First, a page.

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each man could not earn above half a dollar a day by cutting wood. This, however, they owned, did not take up all their time. Working on favourable wood on favourable days they could each earn two dollars a day; but these favourable circumstances did not come together very often. They did not deal with the boats themselves, and the profits were eaten up by the middleman. He, the middleman, had a good thing of it, because he could cheat the captains of the boats in the measurement of the wood. The chopper was obliged to supply a genuine cord of logs,-true measure. But the man who took it off in the barge to the steamer could so pack it that fifteen true cords would make twenty-two false cords. into a fine trade, you see, sir," said the young man, as he stroked back the little girl's hair from her forehead. “But the captains of course must find it out,” said I. This he acknowledged, but argued that the captains on this account insisted on buying the wood so much cheaper, and that the loss all came upon the chopper. I tried to teach him that the remedy lay in his own hands, and the three men listened to me quite patient, ly while I explained to them how they should carry on their own trade. But the young father had the last word. we don't get above the fifty cents a day any way.” He knew at least where the shoe pinched him. He was a handsome, manly, noble-looking fellow, tall and thin, with black hair and bright eyes. But he had the hollow look about his jaws, and so had his wife, and so had his brother. They all owned to fever and ague. They had a touch of it most years, and sometimes pretty sharply. “It was a coarse place to live in,” the old woman said, “but there was no one to meddle with them, and she guessed that it suited.” They had books and newspapers, tidy delf, and clean glass upon their shelves, and undoubtedly provisions in plenty. Whether fever and ague yearly, and cords of wood stretched from fifteen to twenty-two are more than a set-off for these good things, I will leave every one to decide according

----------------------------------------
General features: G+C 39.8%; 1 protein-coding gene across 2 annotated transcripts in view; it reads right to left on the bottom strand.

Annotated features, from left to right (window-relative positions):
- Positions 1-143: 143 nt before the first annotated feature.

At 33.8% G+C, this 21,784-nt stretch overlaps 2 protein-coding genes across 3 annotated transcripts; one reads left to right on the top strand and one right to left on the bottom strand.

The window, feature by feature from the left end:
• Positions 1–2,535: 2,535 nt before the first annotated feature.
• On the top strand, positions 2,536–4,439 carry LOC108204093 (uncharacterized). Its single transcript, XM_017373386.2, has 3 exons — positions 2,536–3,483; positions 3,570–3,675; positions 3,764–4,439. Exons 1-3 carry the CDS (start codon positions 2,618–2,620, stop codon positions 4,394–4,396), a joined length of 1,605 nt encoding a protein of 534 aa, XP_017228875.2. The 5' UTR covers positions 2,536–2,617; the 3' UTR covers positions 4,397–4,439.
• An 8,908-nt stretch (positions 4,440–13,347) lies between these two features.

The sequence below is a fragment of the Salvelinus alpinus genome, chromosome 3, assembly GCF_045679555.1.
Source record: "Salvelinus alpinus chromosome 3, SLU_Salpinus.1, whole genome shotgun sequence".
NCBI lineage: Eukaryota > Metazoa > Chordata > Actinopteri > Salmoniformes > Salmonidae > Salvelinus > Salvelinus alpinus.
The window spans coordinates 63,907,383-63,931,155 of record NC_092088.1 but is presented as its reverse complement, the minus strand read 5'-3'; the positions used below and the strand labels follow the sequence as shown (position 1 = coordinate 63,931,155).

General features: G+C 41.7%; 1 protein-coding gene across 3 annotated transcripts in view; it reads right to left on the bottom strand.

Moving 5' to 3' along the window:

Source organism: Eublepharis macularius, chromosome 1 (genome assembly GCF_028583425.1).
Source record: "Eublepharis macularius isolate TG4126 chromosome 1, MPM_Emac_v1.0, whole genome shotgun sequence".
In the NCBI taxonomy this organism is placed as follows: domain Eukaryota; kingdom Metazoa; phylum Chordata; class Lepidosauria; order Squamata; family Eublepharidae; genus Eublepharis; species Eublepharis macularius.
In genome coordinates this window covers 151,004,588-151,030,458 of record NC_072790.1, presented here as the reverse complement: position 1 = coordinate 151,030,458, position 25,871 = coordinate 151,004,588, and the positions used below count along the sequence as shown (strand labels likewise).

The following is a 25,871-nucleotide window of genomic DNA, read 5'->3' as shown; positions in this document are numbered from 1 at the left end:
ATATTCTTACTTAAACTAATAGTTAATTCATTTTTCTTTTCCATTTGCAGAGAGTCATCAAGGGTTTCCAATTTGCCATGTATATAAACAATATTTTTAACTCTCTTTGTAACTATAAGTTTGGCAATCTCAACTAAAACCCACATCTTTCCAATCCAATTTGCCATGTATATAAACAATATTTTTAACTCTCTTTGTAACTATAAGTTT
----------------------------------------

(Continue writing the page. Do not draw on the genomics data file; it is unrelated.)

to his own taste. In another cabin I found women and children only, and one of the children was in the last stage of illness. But nevertheless the woman of the house seemed glad to see me, and talked cheerfully as long as I would remain. She inquired what had happened to the vessel, but it had never occurred to her to go out and see. Her cabin was neat and well furnished, and there also I saw newspapers and Harper's everlasting magazine. She said it was a coarse, desolate place for living, but that she could raise almost any thing in her garden.